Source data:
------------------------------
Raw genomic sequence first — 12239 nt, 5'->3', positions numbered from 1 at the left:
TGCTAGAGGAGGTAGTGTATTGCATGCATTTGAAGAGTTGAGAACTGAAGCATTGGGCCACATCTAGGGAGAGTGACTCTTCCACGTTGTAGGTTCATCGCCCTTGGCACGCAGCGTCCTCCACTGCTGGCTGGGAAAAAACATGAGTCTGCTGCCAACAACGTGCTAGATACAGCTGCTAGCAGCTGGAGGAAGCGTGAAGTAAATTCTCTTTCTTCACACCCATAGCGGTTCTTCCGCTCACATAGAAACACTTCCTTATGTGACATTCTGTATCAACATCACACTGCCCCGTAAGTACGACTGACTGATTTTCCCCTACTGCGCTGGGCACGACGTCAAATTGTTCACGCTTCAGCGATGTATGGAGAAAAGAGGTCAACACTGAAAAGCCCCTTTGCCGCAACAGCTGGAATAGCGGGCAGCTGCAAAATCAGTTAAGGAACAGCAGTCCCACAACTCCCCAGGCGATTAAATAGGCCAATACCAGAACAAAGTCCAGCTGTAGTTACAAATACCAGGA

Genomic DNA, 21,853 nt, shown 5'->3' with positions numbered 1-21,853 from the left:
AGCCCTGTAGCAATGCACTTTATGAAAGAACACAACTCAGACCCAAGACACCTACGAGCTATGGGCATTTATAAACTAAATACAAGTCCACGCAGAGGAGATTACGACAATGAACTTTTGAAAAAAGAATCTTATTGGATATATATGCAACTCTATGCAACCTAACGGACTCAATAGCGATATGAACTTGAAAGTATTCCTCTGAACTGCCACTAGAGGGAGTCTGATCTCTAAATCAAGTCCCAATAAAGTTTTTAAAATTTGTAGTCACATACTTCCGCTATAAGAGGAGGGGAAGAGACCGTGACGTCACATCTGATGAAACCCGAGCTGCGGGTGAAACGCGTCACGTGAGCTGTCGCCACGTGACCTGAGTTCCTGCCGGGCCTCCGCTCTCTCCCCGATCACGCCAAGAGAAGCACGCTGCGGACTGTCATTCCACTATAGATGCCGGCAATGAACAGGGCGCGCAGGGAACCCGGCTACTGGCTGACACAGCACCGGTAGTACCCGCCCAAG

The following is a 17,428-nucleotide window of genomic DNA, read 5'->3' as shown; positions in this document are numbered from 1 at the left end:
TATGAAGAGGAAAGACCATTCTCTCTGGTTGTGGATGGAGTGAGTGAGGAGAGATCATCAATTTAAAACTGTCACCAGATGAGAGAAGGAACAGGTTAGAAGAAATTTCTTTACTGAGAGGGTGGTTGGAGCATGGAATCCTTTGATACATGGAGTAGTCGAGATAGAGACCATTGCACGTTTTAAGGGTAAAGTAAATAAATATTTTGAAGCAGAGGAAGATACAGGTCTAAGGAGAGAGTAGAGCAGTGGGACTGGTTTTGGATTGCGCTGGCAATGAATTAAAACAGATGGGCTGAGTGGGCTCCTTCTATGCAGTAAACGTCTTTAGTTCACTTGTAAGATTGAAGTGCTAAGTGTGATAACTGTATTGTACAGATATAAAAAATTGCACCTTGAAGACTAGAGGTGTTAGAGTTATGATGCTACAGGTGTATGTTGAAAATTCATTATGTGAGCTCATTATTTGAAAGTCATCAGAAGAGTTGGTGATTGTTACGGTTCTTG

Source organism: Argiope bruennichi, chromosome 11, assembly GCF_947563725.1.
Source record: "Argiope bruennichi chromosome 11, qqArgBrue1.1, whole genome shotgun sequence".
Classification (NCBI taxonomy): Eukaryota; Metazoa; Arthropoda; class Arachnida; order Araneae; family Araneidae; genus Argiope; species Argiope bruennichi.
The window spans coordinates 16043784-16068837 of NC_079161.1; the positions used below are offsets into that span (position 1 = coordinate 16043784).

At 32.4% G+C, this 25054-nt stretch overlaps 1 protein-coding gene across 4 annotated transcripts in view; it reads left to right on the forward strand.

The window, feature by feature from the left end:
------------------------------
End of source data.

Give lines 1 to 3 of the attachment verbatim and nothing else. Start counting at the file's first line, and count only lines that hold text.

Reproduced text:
Raw genomic sequence first — 12239 nt, 5'->3', positions numbered from 1 at the left:
TGCTAGAGGAGGTAGTGTATTGCATGCATTTGAAGAGTTGAGAACTGAAGCATTGGGCCACATCTAGGGAGAGTGACTCTTCCACGTTGTAGGTTCATCGCCCTTGGCACGCAGCGTCCTCCACTGCTGGCTGGGAAAAAACATGAGTCTGCTGCCAACAACGTGCTAGATACAGCTGCTAGCAGCTGGAGGAAGCGTGAAGTAAATTCTCTTTCTTCACACCCATAGCGGTTCTTCCGCTCACATAGAAACACTTCCTTATGTGACATTCTGTATCAACATCACACTGCCCCGTAAGTACGACTGACTGATTTTCCCCTACTGCGCTGGGCACGACGTCAAATTGTTCACGCTTCAGCGATGTATGGAGAAAAGAGGTCAACACTGAAAAGCCCCTTTGCCGCAACAGCTGGAATAGCGGGCAGCTGCAAAATCAGTTAAGGAACAGCAGTCCCACAACTCCCCAGGCGATTAAATAGGCCAATACCAGAACAAAGTCCAGCTGTAGTTACAAATACCAGGA

Genomic DNA, 21,853 nt, shown 5'->3' with positions numbered 1-21,853 from the left: